Where do we take it from here
Rhinestone suits and new shiny cars…
Somebody told me when I got to Nashville
Son you finally got it made
Old Hank made it here, we’re all sure that you will
But I don’t think Hank done it this way
I don’t think Hank done it this way
The parallel is almost too perfect: Blake parks the Suburban between two of several sleek tour busses and warily dons his cowboy hat. Tommy Sweet is famous and has an entourage and an army of roadies to prove it. He even leaves a case of McClure’s whiskey for Bad when he arrives. Like the rest of the cast, Colin Farrell is very good in his role as an “aw, shucks” kind of guy who’s made it big, and looks surprisingly sexy with his greasy salt-n-pepper ponytail. Like Bridges, he can actually sing, and his Nashville drawl is convincing.
Farrell’s first scene on set was performing live in front of 20,000 people. At a large gig in Albuquerque, real-life country singer Toby Keith agreed to let the filmmakers take over his concert for 20-minutes to shoot a couple songs in front of a huge live crowd. When Blake and Tommy Sweet duet on Fallin and Flyin(Bad’s biggest commercial success, and one of Tommy’s hits, too) their chemistry is even more palpable than Bad and Jean’s. Their voices blend, Tommy harmonizes, they swagger, and the looks they give one another are contingent with people who’ve known one another a long time. Most of us are aware that Bridges is this kind of actor, the kind you believe with all your heart, but Farrell is a pleasant surprise. Apparently, being very good in In Bruges wasn’t a one-off.
If the music of Crazy Heart is front and center, other elements of the film are subtle, elegant even. Much of the film depicts Bridges alone with his demons. The plot often moves without direct exposition.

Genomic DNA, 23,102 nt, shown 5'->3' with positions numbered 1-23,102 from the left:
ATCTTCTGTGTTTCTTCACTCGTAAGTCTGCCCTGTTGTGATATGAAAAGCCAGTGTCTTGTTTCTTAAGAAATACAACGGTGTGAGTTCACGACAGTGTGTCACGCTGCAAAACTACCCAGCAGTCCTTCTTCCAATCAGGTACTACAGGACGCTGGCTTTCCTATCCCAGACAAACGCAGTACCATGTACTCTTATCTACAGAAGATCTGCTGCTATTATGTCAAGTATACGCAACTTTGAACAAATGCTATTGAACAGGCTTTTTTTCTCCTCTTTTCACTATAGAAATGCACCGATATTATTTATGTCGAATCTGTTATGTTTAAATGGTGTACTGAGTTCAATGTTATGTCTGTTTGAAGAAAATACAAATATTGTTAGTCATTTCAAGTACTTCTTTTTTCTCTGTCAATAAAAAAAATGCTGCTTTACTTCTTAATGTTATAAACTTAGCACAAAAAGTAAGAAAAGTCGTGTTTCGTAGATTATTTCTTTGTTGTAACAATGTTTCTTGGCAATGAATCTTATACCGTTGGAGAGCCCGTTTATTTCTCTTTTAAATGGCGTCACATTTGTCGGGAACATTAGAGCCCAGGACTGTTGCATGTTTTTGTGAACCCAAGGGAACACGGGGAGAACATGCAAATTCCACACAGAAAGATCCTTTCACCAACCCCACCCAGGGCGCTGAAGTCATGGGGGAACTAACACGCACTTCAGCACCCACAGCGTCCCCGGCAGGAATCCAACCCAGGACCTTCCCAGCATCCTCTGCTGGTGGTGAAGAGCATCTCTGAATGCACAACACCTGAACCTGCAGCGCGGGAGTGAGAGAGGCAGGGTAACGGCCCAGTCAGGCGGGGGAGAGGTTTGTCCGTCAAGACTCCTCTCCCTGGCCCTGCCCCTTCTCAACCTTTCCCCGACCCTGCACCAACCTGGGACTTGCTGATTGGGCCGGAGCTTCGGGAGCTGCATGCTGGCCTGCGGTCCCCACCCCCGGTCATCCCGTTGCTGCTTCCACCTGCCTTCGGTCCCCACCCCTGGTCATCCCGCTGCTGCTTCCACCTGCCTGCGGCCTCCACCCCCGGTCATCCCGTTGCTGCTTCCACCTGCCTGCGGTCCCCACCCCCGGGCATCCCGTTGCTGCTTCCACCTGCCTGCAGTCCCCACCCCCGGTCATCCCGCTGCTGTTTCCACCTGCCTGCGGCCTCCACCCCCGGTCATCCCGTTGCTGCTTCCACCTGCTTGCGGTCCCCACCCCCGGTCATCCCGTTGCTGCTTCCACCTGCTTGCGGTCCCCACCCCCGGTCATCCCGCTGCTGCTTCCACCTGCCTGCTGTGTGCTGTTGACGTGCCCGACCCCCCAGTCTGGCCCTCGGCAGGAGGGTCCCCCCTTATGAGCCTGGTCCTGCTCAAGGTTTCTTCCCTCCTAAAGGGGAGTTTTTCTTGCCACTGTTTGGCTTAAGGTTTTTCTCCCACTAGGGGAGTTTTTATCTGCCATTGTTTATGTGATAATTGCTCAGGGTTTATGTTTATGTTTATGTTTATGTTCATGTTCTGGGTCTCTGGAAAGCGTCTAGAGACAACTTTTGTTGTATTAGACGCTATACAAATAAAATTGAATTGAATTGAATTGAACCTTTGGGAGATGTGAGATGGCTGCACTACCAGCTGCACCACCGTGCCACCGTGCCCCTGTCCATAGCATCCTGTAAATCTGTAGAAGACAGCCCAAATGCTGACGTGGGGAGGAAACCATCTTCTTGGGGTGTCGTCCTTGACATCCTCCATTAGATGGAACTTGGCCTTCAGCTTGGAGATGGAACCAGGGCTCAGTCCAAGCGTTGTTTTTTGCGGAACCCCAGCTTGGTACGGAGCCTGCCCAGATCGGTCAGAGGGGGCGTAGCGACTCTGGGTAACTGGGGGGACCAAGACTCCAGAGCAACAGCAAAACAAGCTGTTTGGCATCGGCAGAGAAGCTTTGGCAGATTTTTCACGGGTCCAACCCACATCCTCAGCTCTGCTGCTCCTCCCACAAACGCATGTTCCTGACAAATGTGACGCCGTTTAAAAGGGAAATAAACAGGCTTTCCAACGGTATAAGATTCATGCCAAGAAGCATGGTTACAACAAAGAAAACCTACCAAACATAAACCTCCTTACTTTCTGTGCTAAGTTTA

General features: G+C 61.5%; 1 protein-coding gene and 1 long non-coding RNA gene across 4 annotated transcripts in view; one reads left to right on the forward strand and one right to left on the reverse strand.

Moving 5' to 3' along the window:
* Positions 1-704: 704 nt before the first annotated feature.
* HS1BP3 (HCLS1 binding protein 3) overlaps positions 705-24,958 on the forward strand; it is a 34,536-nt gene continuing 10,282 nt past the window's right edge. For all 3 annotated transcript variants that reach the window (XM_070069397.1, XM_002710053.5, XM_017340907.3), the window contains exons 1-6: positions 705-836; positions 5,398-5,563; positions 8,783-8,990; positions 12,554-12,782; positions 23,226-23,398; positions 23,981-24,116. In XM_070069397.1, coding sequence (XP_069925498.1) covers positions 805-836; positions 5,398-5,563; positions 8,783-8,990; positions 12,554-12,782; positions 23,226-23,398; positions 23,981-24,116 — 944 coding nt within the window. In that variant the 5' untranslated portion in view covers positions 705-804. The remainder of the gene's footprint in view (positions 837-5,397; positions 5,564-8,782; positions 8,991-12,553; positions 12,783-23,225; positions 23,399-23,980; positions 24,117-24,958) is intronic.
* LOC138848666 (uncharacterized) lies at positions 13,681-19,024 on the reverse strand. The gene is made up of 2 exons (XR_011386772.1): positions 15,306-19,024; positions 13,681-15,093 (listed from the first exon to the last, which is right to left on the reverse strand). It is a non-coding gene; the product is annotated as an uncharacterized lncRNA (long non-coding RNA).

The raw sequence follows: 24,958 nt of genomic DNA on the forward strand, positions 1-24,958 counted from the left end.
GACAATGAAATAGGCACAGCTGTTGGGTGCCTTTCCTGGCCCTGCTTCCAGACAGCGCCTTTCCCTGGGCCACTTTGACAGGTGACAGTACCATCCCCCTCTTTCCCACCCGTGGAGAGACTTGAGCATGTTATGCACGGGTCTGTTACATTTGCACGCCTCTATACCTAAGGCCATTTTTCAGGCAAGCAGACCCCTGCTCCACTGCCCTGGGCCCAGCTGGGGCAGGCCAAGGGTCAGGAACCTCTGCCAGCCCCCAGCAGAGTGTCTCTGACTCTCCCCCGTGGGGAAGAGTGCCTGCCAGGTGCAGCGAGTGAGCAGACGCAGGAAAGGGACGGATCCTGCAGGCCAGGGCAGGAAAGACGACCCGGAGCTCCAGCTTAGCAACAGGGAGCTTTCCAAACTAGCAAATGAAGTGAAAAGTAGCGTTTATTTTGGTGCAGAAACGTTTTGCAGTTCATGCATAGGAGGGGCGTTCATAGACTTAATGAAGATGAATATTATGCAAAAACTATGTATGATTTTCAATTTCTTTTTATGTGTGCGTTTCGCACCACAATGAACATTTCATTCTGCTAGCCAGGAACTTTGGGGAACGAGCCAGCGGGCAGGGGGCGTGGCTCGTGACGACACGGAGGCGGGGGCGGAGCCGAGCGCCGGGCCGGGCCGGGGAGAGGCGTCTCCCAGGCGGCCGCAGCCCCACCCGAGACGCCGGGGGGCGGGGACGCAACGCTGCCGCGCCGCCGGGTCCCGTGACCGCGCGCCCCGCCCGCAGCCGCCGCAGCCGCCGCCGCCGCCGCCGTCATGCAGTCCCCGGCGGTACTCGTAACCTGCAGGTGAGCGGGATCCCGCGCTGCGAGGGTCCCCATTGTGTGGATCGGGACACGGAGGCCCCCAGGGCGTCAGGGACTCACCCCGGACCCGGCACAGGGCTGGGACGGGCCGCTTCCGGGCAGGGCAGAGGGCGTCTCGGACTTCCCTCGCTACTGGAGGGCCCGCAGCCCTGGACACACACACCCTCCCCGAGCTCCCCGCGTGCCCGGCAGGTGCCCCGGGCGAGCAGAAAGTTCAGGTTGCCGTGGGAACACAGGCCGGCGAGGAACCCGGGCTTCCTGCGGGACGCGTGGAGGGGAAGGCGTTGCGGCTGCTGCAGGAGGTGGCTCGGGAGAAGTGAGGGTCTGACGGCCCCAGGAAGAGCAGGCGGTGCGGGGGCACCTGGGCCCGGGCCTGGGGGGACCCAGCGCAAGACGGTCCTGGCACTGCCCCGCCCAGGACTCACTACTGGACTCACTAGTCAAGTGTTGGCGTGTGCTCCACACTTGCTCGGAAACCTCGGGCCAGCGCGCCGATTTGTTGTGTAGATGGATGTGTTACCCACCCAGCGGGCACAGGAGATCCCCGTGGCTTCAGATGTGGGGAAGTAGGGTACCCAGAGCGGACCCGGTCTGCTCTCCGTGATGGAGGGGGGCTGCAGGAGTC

For instance, on his first night in Santa Fe, a 40-something fan with a low-cut top and long dyed hair coquettishly gives Bad her number saying something about dinner after the show. After Jean leaves his motel room that first night, Bad sighs a little dejectedly. In one fluid motion, Bridges shrugs his shoulders, about to head off to bed, before he remembers and roots through his shirt pocket for the woman’s card. He stretches it at arm’s length with his glasses held up to his face to see the number, and glances at his watch. End scene.
Perhaps 15 seconds of body language tell us all we need to know about the evening, and Bridges does this a lot. His movements never feel studied or practiced, whether he’s passing out on the bathroom floor, working his hand up Jean’s thigh, or measuring flour and butter for biscuits with Buddy.
Next to the performances and the music, the third major element of Crazy Heartmay initially appear insubstantial: the landscape. As a native New Mexican, my fondness for Santa Fe and its environs may compromise my objectivity, but the film wouldn’t be the same if it were shot in Houston, or Nashville. (Even Bad Blake’s supposed Texas residence was shot at a house in a Santa Fe neighborhood.) It’s much more natural to associate Bad’s music with the wide open places in the West, places either unremembered or overrun until you reach the Pacific.